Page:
¶17 The Court of Appeals' view — that Wingate was pointing his gun at Park in an attempt to keep Park from harming Koo — is factually questionable because it is undisputed that Koo was in his house and not present during the confrontation between Wingate and Park. But more importantly, the Court of Appeals' approach is contrary to the directive of Riley that "[a]n aggressor instruction is appropriate if there is conflicting evidence as to whether the defendant's conduct precipitated a fight." Riley, 137 Wn.2d at 910 (emphasis added) (citing State v. Davis,
119 Wn.2d 657, 666, 835 P.2d 1039 (1992)). Here, there is conflicting evidence about whether Park displayed a shotgun and returned it to the car trunk before he confronted Koo. It is undisputed, however, that Park never struck Koo, and that after a brief encounter with Park, Koo went back into his house. Thus, one reasonable interpretation of the evidence is that a nonviolent confrontation between Park and Koo had terminated when Park attempted to intervene in Wingate's confrontation with Park's companions.
In giving the first-aggressor instruction, the trial court ruled that the evidence is at least susceptible of the reasonable interpretation that the confrontation between Koo and Park had concluded and that Wingate might have been the aggressor as to Park and his three companions. See RP at 564-65. Thus, under Riley, the trial court correctly concluded that the aggressor instruction was warranted. See also State v. Fernandez-Medina, 141 Wn.2d 448, 455-56, 6 P.3d 1150 (2000) (when determining if the evidence at trial was sufficient to support the giving of an instruction, the appellate court is to view the supporting evidence in the light most favorable to the party that requested the instruction).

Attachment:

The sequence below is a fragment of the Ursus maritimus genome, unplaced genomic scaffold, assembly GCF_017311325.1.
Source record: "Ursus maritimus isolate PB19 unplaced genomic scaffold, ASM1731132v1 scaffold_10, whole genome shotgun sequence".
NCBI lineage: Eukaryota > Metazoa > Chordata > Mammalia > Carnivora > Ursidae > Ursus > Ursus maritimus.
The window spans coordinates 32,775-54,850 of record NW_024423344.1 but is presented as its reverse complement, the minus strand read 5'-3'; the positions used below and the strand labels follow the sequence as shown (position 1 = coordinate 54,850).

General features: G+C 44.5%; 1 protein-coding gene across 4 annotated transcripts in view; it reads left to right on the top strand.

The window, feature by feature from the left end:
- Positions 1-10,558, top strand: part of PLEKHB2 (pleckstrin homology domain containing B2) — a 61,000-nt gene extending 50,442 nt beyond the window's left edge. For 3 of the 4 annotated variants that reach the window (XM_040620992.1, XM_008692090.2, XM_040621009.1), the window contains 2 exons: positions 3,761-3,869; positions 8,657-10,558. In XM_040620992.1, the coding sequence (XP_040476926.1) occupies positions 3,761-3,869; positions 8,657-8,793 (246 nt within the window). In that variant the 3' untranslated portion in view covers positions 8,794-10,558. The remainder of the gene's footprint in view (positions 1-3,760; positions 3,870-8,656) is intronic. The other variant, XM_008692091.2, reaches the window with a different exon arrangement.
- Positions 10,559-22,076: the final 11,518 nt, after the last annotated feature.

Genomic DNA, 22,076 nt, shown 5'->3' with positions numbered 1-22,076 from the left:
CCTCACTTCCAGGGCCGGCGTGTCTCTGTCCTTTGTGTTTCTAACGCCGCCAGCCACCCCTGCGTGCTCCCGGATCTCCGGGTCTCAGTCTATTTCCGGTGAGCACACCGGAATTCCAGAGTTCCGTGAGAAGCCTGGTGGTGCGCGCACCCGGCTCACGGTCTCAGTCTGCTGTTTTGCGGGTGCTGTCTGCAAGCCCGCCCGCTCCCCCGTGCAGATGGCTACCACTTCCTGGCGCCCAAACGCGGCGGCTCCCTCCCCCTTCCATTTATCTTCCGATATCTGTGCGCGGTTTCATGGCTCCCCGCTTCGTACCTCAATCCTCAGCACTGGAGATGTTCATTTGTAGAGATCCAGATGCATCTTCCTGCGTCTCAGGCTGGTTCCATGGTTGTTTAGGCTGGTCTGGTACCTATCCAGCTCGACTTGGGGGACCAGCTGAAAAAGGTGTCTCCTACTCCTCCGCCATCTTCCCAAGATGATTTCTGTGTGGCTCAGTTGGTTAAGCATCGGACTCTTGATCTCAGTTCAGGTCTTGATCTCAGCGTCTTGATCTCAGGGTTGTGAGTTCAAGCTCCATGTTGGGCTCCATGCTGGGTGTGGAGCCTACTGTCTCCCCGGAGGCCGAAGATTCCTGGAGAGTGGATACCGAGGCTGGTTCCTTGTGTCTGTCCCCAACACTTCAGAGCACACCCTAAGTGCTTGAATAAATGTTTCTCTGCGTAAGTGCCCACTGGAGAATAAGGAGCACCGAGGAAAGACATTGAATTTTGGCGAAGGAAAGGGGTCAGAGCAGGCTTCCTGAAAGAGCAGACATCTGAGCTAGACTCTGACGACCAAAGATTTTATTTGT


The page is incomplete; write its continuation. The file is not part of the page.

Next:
¶18 It is also undisputed that Wingate was the only person to draw a gun and aim it at another person. In Riley there was similar evidence that the defendant drew his gun first and aimed it at someone that he later shot. The defendant in Riley also asserted that he drew his gun in order to secure a weapon that he believed the shooting victim had concealed. See Riley, 137 Wn.2d at 906-07. We held that in light of the presence of evidence of the defendant's "aggressive conduct" — that is, the defendant drawing his gun first and aiming it at another person — the giving of an aggressor instruction was proper. See Riley, 137 Wn.2d at 909-10. The same is true here.
¶19 Consistent with Riley, the trial court properly gave the first-aggressor instruction in light of the conflicting evidence regarding who precipitated the confrontation between Wingate, Park, and Park's companions. The Court of Appeals erred by holding otherwise. Accordingly, we reverse the Court of Appeals decision and remand to that court for further proceedings consistent with this opinion. We direct the Court of Appeals to address the issues raised by Wingate that it failed to reach in its first decision. RAP 13.7(b).
Because the Court of Appeals reversed and remanded for a new trial, it did not address Wingate's contentions that he received ineffective assistance, that there was insufficient evidence to support his convictions, and that the prosecutor committed misconduct by arguing facts outside the record during closing argument.
Reconsideration denied January 9, 2006.